The Produce Alone is Worth the Trip -- Brazo de Reina

Today's post is brought to you by my Sister-in-law Kit. Thanks, Kit!

If you were to ask me what my favorite thing about Colombia would be, I would have to say the food. This may surprise some of the people that know me because at the same time that I loved the food, I was unprepared for the monotony of the meals. Although I did struggle a little, there are so many different dishes that I loved, and crave regularly.

I especially recall going to the market with my suegra. The open market was my most favorite experience. As a light haired American, I was instantly barraged with people offering their produce. The little children were sent to me from three rows over to insist that they have the freshest arvejas (in fact I was stalked by a little boy offering peas my entire time in the market, oh how he insisted. I caved. I couldn’t help it - he was so cute.).

My Mother-in-Law with a watchful eye distanced herself from me and continued shopping like she normally would. I could not resist some of the most enticing fruit I have ever seen in my life. Granadillas, platano, and maracuya were all piled up and waiting. I bought a few things for myself, and rejoined Maria. She had managed to haggle and dicker until she had a large sack full of mangos, vegetables, and squash. The total: about $12.

When spring hits North America, I always think about this. When all the fresh berries come on in April I buy! I can’t help it! It’s like the confines of winter are shaken off the moment I bite into the first Strawberry of the year. And my Husband asks for un Brazo de Reina. I think it’s called the Queens Arm because she was so fat.

Here is a recipe for you:


Ingredients:

4 eggs, separated
3/4 cup granulated sugar
1 teaspoon almond extract
3/4 cup sifted cake flour
1 teaspoon salt
3/4 teaspoon baking powder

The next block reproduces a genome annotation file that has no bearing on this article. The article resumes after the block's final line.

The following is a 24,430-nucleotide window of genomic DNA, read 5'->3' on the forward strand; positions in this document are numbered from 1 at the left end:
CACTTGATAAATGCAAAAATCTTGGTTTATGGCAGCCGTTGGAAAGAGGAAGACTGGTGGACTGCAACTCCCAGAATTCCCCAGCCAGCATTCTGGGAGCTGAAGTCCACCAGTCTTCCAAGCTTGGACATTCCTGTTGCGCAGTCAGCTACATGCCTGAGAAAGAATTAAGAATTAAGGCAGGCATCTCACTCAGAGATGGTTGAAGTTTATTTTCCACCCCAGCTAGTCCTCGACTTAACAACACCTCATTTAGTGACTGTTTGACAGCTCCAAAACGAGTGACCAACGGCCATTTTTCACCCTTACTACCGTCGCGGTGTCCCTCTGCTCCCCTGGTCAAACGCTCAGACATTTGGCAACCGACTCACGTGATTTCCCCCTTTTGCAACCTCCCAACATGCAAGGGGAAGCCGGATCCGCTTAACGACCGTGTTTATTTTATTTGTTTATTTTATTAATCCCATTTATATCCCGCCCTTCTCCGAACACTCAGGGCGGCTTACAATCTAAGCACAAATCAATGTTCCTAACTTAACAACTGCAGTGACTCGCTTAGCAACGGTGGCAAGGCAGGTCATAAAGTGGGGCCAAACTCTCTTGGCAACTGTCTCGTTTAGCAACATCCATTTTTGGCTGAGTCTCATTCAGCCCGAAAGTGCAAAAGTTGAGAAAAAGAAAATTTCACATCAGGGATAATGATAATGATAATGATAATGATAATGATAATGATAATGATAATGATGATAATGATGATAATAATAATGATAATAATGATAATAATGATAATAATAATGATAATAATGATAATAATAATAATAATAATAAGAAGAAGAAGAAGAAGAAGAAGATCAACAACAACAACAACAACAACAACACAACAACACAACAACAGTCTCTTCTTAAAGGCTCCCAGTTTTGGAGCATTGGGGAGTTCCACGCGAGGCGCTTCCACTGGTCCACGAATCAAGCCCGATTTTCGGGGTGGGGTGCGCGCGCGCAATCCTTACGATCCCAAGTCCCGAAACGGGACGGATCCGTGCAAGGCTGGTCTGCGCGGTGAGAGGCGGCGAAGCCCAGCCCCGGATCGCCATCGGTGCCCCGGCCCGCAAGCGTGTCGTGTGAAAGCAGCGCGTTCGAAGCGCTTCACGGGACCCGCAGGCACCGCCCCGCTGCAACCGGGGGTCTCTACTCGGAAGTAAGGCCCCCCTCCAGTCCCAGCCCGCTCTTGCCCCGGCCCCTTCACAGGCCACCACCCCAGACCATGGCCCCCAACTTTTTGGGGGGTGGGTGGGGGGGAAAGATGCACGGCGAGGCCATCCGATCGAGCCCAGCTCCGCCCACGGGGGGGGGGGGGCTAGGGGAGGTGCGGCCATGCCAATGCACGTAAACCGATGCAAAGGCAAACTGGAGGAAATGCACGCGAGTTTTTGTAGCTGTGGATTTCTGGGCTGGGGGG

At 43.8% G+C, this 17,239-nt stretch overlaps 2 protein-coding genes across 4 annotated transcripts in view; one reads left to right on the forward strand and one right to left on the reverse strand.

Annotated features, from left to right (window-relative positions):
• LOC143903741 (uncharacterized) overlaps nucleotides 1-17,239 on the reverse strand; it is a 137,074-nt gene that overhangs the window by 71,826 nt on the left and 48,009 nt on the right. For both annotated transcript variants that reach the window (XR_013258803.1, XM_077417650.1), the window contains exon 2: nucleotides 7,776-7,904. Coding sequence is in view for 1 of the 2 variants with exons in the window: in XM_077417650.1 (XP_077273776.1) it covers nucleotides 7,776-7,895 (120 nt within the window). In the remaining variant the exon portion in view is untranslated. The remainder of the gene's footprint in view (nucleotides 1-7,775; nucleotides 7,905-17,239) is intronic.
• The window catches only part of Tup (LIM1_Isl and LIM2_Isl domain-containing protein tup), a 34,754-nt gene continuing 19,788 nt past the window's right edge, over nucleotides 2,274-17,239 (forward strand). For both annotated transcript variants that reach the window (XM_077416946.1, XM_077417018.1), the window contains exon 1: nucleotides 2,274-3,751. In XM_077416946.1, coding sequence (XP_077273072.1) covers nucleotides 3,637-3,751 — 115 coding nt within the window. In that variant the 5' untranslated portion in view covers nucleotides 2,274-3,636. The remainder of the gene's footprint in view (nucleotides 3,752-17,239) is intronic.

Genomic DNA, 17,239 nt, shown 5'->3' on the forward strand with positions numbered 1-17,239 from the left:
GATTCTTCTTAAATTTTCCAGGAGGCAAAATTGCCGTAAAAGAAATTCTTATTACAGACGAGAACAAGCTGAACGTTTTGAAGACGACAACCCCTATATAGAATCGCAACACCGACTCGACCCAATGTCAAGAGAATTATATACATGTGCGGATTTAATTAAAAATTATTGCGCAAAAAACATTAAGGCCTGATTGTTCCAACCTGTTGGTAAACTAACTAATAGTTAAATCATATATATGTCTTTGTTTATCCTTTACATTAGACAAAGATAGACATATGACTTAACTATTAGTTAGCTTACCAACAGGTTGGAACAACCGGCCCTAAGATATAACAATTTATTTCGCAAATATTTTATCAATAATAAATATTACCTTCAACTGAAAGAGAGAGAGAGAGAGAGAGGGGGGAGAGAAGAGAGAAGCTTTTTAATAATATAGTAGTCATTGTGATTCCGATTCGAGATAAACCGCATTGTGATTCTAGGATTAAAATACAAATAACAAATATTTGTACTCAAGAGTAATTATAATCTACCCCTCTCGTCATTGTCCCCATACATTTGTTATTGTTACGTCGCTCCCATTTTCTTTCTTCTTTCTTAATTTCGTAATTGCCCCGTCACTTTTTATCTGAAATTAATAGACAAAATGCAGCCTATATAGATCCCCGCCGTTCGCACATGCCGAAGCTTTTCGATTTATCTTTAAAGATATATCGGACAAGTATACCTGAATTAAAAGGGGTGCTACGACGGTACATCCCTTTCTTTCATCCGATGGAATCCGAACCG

Confectioners' sugar for garnish

Heat the oven to 400 degrees F. Grease a 10 x 15-inch jellyroll pan and line it with parchment paper, then grease the paper lining. In the bowl of an electric mixer, beat egg yolks for about 1 minute until they lighten to a light lemony color. While beating yolks, add sugar slowly and beat until mixture is light and fluffy (1-2 minutes). Add almond extract.

**You can add orange extract with 1 teaspoon of orange zest in place of the almond if you prefer.

Sift together flour, salt, and baking powder and add dry ingredients to the batter.

In a separate bowl, beat egg whites until stiff; gently fold them into the batter. Pour batter into prepared jellyroll pan and spread to the edges.

Bake for 10 to 13 minutes, or until a tester inserted into the center comes out clean. Turn the cake over onto a towel that has been dusted with confectioners' sugar. Remove the pan and parchment paper. Roll the cake up into the towel and let cake cool for 10 – 20 minutes on a wire rack. If preparing the cake for the next day put the rack and towel-rolled cake into the refrigerator.


Filling Ingredients:


2 - 8 oz. packages of cream cheese.
1 Cup Un-whipped whipping cream
Sugar to taste
Whipped cream
Fresh Berries -- for this recipe I used raspberries, blackberries (moras), and strawberries (fresas)


Cream the cream cheese slowly adding the un-whipped whipping cream to smooth. Add sugar until desired sweetness achieved.

**100% maple syrup can be used in place of sugar for a healthier option, though this adds a more North American touch to the Brazo de Reina.

Unroll cake; remove towel and spread the cream cheese filling on entire cake leaving an inch of space on the top. Sprinkle on unsweetened berries and roll up again. Top with whipped cream and extra berries.

Comments

Nicole said…
This looks awesome! I want to start making more traditional colombian foods for my family as another way to help celabrate our daughters heritiage. I can totaly handle this one:) Thanks!
~Nicole

Popular posts from this blog

Most Common Last Names in Colombia

Gift Guide -- Children's Book for Colombian/American Families

Popular Colombian Names